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Jewish community looks back on exodus from Egypt



Ean Higgins, The Australian

The photo from June 1956 shows Joe Barda and his 17-year-old sweetheart Racheline Abecassis on the beach at Alexandria with friends — members of a 100,000-strong Jewish community living the good life in Egypt.
“The view was that Egypt was our country,” Racheline told The Weekend Australian. “We were living in a multicultural community within certain boundaries — there was a lot of interaction, though not much intermarriage.”
Alexandria was then a vibrant, prosperous, cosmopolitan city, with substantial British, French and Greek populations.
The common language among the elite was French, including in the Jewish community. It was ¬Racheline and Joe’s mother tongue, though they also spoke good Arabic.

Even after the establishment of the state of Israel and the Arab--Israeli war in 1948, many Jews thought they still had a home in Egypt, including Joe, whose family ran a significant cotton export business. “We were living peacefully, loyally in Egypt,” Joe, 81, said.
“When Zionism came on, the majority were thinking, ‘This is not for us, we are comfortable, we are well established, we have lived in this country for centuries’.”

Only months after the photo caught their halcyon days on the beach, Racheline and Joe’s world fell apart. Egyptian president Gamal Abdel Nasser nationalised the Suez Canal, leading the Israeli, French and British governments to launch an invasion in an abortive attempt to bring it back under Western control.

Egyptian authorities nationalised or sequestered Jewish property and businesses, and the Barda family fled to Italy.
Racheline soon followed, with Egyptian authorities strip-searching her on her departure, and confiscating most of her possessions.
“If you left you had to leave with 20 pounds, if that, and your clothes,” said Racheline, 76.
After a brief time in Italy, where they married, Racheline and Joe migrated to Australia, where he had relatives, and in Sydney he set up a successful business trading with the Pacific islands.

Today, only a handful of Jews, some suggest fewer than 10, live in Egypt.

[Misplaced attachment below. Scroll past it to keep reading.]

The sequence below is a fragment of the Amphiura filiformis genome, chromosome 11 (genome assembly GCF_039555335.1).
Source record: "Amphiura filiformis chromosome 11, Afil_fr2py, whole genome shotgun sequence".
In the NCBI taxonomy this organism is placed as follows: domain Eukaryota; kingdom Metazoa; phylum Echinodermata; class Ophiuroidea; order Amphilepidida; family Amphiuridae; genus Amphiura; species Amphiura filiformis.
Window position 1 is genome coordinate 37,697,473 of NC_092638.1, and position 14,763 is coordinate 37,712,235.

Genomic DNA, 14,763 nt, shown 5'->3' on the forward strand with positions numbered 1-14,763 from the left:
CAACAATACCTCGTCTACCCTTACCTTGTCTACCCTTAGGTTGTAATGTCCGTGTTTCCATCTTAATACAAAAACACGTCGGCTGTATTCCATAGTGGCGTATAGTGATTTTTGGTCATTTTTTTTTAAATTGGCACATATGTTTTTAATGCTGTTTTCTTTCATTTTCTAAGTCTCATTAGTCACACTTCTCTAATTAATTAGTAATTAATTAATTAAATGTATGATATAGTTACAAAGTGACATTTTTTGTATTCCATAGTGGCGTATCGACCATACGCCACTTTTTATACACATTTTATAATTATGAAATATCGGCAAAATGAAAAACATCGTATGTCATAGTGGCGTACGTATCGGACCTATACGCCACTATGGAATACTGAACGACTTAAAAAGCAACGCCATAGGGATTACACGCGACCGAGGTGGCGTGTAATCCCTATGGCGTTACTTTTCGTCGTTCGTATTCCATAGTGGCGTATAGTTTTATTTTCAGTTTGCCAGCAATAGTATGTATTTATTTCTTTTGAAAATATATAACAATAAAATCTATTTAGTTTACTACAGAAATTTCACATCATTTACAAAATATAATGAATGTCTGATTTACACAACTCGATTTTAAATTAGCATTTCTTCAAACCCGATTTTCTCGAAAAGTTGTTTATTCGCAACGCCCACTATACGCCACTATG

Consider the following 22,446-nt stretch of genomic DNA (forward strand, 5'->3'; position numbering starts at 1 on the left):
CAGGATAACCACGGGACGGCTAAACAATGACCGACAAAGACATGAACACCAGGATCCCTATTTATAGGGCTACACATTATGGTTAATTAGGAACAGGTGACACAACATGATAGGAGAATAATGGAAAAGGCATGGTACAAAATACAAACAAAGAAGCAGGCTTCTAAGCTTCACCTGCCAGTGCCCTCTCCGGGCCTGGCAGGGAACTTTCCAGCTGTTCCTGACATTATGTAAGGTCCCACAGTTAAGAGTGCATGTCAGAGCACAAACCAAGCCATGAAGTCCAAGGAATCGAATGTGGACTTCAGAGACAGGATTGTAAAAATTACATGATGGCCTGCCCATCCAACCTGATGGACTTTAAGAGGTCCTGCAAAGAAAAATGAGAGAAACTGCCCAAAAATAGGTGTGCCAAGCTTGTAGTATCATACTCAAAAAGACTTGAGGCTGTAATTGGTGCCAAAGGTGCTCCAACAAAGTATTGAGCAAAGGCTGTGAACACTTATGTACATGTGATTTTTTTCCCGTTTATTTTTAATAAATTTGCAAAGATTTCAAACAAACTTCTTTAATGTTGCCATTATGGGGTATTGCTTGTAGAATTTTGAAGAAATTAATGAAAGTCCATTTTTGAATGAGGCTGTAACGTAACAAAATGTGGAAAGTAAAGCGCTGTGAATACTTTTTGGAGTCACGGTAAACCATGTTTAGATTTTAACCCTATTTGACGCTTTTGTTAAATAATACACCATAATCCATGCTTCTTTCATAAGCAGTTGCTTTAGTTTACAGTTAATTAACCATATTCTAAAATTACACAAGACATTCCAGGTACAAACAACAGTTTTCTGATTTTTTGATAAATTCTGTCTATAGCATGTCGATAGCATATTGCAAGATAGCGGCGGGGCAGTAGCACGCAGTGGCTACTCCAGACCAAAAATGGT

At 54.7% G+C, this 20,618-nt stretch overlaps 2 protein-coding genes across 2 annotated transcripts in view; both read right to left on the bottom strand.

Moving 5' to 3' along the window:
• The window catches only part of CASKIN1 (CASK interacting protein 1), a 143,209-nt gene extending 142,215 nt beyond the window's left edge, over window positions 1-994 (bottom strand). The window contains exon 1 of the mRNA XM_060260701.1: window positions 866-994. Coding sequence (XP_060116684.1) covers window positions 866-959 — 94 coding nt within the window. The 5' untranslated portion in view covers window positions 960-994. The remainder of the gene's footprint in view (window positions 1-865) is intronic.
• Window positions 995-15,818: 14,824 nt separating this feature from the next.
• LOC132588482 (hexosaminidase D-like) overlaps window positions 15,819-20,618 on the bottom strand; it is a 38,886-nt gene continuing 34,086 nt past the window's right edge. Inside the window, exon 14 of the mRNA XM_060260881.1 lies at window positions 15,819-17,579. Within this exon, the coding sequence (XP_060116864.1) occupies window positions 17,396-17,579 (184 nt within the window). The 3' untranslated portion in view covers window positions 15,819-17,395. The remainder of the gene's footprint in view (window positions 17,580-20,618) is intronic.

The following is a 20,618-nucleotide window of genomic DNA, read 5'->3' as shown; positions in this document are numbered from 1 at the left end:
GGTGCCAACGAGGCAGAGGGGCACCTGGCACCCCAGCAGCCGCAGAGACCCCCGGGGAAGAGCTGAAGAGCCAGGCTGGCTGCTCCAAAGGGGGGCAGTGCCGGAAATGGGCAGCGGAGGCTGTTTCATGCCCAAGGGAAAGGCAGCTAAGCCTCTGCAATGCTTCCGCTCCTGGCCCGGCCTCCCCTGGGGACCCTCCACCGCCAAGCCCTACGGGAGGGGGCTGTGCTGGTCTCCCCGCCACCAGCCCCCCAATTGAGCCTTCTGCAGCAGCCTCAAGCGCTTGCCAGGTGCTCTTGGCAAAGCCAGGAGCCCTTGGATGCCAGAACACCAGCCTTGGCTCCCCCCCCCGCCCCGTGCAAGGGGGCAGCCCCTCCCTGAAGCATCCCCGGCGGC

Racheline and Joe’s story is that of a Jewish exodus less well known than that of European Ashkenazi Jews and, until now, not officially commemorated. Before World War II, up to one million Sephardic Jews lived in Iran and a range of Arab countries, including Morocco, Tunisia, -Algeria, Libya, Egypt, Iraq, Syria, Lebanon and Yemen.

Many had been well integrated and were held in high regard. Racheline, who did a PhD on the topic at Sydney University and wrote a book published in 2011, said some Egyptian Jews had served as senators and ministers.
But decolonisation, Arab and Islamic nationalism, and the series of wars between Israel and the Arab world progressively fuelled anti-Semitism, violence against Jews and, in some cases, specific policies to expel them.

There are few Jewish communities remaining in the Middle East and North Africa, and those that do are tiny.
Determined that their stories are not forgotten, many of those expelled lobbied the Israeli government, which last year set -November 30 as the international day of commemoration for this -diaspora. On Monday, Racheline will deliver an address at the Sydney Jewish Museum, at the first official annual commemoration.

It promises to be a colourful event: one member of each Jewish community in nine of the countries concerned will speak. There will also be films showing life before the exodus. One clip will show Leila Mourad, the Jewish Egyptian film star who in 1953 was selected to be the “official singer of the Egyptian revolution”.

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